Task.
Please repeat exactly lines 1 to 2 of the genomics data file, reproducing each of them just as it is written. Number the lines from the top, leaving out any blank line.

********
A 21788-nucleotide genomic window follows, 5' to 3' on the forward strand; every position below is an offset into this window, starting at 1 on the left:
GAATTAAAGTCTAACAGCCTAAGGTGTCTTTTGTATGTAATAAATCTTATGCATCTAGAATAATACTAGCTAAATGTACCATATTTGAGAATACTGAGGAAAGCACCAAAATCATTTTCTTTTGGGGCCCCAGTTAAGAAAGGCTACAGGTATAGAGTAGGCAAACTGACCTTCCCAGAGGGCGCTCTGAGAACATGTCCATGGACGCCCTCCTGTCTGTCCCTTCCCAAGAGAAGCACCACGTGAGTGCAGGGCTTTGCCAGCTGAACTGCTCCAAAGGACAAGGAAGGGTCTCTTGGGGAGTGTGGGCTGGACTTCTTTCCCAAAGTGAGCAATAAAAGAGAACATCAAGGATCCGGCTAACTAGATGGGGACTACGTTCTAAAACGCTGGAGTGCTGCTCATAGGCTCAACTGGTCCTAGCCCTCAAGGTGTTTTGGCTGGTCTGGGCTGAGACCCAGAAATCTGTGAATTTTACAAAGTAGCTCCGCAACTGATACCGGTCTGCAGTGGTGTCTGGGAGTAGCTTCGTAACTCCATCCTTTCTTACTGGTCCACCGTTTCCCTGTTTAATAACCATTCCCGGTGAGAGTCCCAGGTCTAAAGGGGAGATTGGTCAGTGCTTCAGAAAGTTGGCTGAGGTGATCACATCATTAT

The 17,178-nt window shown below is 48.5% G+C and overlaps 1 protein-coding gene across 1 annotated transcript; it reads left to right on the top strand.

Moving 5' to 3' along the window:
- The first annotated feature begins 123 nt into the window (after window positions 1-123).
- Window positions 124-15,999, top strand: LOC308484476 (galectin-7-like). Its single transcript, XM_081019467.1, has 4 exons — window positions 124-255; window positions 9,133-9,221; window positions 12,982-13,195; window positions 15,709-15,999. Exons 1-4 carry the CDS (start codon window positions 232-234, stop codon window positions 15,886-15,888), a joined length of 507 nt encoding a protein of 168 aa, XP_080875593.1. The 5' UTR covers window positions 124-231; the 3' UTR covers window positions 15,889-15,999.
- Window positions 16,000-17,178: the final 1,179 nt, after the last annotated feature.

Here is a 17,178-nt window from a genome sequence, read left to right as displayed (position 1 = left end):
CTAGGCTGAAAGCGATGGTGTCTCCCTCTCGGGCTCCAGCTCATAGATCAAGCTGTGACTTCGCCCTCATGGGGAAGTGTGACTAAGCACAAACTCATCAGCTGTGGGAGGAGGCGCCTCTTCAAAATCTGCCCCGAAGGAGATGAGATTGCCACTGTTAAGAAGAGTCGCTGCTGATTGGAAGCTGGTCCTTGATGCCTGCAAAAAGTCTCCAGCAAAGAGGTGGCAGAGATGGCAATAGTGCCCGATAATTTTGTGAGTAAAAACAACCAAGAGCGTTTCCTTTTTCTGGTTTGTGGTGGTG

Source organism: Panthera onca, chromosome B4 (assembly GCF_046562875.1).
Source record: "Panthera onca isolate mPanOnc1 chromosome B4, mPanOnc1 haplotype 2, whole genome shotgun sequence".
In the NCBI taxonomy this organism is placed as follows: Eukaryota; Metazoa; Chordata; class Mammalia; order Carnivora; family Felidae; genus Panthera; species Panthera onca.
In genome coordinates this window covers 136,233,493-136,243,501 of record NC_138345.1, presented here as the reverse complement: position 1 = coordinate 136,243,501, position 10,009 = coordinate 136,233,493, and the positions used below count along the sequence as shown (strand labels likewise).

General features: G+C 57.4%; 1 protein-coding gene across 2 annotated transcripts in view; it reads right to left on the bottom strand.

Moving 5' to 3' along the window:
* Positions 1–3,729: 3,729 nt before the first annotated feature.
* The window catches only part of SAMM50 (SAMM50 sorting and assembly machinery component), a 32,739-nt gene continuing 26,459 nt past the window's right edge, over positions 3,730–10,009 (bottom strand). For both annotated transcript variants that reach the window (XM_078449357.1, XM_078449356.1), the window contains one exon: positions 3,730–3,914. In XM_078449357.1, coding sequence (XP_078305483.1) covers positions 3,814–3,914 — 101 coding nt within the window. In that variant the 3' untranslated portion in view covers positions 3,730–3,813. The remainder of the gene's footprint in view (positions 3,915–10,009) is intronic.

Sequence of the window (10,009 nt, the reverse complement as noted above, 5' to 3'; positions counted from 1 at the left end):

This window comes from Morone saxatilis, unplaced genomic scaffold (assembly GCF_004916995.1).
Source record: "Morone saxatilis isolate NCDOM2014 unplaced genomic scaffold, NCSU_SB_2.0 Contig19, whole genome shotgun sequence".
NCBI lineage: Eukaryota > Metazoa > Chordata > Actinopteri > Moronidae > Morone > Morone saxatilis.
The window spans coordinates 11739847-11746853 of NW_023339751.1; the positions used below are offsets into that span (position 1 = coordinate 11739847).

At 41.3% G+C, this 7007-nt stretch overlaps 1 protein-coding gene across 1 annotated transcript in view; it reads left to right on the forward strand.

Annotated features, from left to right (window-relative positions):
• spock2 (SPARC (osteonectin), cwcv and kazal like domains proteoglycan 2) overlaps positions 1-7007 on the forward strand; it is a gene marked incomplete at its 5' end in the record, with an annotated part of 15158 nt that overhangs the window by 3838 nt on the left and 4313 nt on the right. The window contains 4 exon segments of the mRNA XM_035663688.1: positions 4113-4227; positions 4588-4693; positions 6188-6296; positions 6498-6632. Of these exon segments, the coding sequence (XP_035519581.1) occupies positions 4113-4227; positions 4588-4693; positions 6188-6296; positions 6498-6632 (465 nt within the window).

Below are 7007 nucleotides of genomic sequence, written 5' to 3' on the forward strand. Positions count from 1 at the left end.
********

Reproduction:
A 21788-nucleotide genomic window follows, 5' to 3' on the forward strand; every position below is an offset into this window, starting at 1 on the left:
GAATTAAAGTCTAACAGCCTAAGGTGTCTTTTGTATGTAATAAATCTTATGCATCTAGAATAATACTAGCTAAATGTACCATATTTGAGAATACTGAGGAAAGCACCAAAATCATTTTCTTTTGGGGCCCCAGTTAAGAAAGGCTACAGGTATAGAGTAGGCAAACTGACCTTCCCAGAGGGCGCTCTGAGAACATGTCCATGGACGCCCTCCTGTCTGTCCCTTCCCAAGAGAAGCACCACGTGAGTGCAGGGCTTTGCCAGCTGAACTGCTCCAAAGGACAAGGAAGGGTCTCTTGGGGAGTGTGGGCTGGACTTCTTTCCCAAAGTGAGCAATAAAAGAGAACATCAAGGATCCGGCTAACTAGATGGGGACTACGTTCTAAAACGCTGGAGTGCTGCTCATAGGCTCAACTGGTCCTAGCCCTCAAGGTGTTTTGGCTGGTCTGGGCTGAGACCCAGAAATCTGTGAATTTTACAAAGTAGCTCCGCAACTGATACCGGTCTGCAGTGGTGTCTGGGAGTAGCTTCGTAACTCCATCCTTTCTTACTGGTCCACCGTTTCCCTGTTTAATAACCATTCCCGGTGAGAGTCCCAGGTCTAAAGGGGAGATTGGTCAGTGCTTCAGAAAGTTGGCTGAGGTGATCACATCATTAT